Preserving a house that once belonged to Charles P. “Pop” Squires, a leading figure in Las Vegas history, is too expensive, the Las Vegas City Council decided Wednesday.
The council approved plans to build a five-story, 55,000-square-foot office building at 400 S. Seventh St., where the Squires house and one other vacant house are located.
Both will be demolished.
“Unfortunately, after doing a lot of investigation, the cost proved prohibitive,” Jay Brown, an attorney representing the property owners, told the council.
The estimate for moving the house was $350,000, with an additional $150,000 expense for setting up the house at a new location and connecting utilities.
“There’s a basement there, and you have to cut it into four pieces to move it,” Brown said.
Instead, the owners will pay to digitize the archives of the Las Vegas Age, the newspaper Squires edited from 1908 to the 1940s. There also will be a commemorative brass plaque in the lobby of the new building and an effort to preserve any significant architectural elements of the houses.
“It always breaks my heart to tear down something,” said Mayor Pro Tem Gary Reese, who initially said the house would have to be preserved and moved before the project could be approved. “It is cost-prohibitive. I think what we’re getting here in the downtown is great.”
While the property hasn’t been designated historic, it is part of the Las Vegas High School Neighborhood Historic District.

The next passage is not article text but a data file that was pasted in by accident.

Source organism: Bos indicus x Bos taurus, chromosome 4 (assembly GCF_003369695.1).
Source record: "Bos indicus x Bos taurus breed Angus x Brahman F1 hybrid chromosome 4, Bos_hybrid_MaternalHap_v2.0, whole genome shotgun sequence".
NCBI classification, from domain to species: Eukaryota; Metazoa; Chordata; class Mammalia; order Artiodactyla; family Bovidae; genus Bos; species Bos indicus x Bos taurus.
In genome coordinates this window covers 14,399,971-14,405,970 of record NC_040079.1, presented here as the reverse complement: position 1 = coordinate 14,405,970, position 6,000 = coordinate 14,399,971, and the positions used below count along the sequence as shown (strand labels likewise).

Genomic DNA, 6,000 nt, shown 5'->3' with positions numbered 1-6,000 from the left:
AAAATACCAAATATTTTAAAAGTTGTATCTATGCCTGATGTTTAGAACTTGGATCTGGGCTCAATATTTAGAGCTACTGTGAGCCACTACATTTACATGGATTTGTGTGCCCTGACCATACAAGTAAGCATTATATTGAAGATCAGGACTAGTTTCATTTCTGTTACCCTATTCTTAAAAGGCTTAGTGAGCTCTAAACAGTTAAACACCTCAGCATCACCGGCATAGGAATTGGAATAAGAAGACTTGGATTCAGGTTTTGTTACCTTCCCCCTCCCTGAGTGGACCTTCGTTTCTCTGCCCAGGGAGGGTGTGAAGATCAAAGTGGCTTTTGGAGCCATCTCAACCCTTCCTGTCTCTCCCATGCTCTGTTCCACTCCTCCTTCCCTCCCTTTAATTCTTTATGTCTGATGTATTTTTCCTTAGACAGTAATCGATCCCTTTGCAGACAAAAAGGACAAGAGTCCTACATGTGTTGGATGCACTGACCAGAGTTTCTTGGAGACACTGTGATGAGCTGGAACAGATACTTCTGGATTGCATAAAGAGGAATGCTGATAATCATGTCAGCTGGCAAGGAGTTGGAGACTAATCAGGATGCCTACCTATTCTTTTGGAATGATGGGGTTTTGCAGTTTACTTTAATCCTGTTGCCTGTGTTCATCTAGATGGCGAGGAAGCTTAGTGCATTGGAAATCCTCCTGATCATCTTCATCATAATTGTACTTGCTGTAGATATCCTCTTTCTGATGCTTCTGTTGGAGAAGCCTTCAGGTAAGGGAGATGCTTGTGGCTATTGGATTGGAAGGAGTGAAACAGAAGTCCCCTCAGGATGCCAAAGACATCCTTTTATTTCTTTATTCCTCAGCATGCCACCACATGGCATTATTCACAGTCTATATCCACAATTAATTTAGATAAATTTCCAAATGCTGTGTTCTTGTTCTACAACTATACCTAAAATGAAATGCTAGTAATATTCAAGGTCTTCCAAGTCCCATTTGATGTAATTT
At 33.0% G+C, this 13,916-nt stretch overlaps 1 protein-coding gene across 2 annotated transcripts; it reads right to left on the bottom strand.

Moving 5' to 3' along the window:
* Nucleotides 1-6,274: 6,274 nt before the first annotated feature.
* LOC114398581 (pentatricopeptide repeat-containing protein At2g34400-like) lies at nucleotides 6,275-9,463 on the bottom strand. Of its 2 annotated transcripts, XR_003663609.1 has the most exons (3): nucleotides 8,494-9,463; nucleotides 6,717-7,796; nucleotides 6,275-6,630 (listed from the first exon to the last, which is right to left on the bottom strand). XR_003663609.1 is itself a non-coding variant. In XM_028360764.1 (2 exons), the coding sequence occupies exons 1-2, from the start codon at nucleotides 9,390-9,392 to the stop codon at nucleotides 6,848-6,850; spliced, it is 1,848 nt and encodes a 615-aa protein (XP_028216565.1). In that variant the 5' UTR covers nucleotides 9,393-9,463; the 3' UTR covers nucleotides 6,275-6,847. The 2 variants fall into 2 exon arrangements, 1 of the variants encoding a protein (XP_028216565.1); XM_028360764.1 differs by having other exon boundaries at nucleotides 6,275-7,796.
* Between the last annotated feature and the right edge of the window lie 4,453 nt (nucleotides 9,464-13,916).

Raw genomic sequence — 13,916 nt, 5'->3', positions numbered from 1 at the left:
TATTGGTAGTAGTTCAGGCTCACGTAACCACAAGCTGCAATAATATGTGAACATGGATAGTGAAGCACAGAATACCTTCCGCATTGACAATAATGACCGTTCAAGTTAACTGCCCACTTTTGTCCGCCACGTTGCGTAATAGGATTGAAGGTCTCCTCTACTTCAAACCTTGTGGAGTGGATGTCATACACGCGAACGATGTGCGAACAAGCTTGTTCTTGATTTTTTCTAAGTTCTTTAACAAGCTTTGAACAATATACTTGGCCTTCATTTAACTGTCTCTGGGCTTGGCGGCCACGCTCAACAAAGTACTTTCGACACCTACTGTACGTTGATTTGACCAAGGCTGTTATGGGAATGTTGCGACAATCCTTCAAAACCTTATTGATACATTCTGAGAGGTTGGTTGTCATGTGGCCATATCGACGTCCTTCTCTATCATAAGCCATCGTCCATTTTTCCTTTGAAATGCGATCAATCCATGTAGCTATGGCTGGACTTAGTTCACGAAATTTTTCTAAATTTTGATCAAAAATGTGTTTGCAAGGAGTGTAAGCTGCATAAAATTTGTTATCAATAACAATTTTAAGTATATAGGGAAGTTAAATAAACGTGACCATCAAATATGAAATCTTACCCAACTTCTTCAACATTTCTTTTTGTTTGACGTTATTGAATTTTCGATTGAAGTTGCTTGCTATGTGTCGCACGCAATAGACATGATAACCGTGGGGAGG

The planned building was styled to fit in with the neighborhood and the 1930s-era high school, said architect Scott Brown, and the owners are trying to import a 150-year-old ceiling for the lobby from a mansion in Pennsylvania that is being torn down.
“This is a great building,” said Councilman Steve Wolfson, whose law firm is a few blocks away. “This is a great addition to the downtown area.”
The building will be shared by six owners — five law firms and a private investigation firm.
Squires bought land in the 1905 auction that set up Las Vegas. He started a bank and a hotel, helped bring electrical service to the city and helped write the city charter.
What he is perhaps best known for is maintaining a weather station, both at his original house on Fourth Street and at the Seventh Street house.
Squires recorded a temperature of 118 degrees in 1931, although the National Weather Service doesn’t accept the measurement and lists the valley’s record high temperature as 117 degrees.
Contact reporter Alan Choate at email@example.com or 702-229-6435.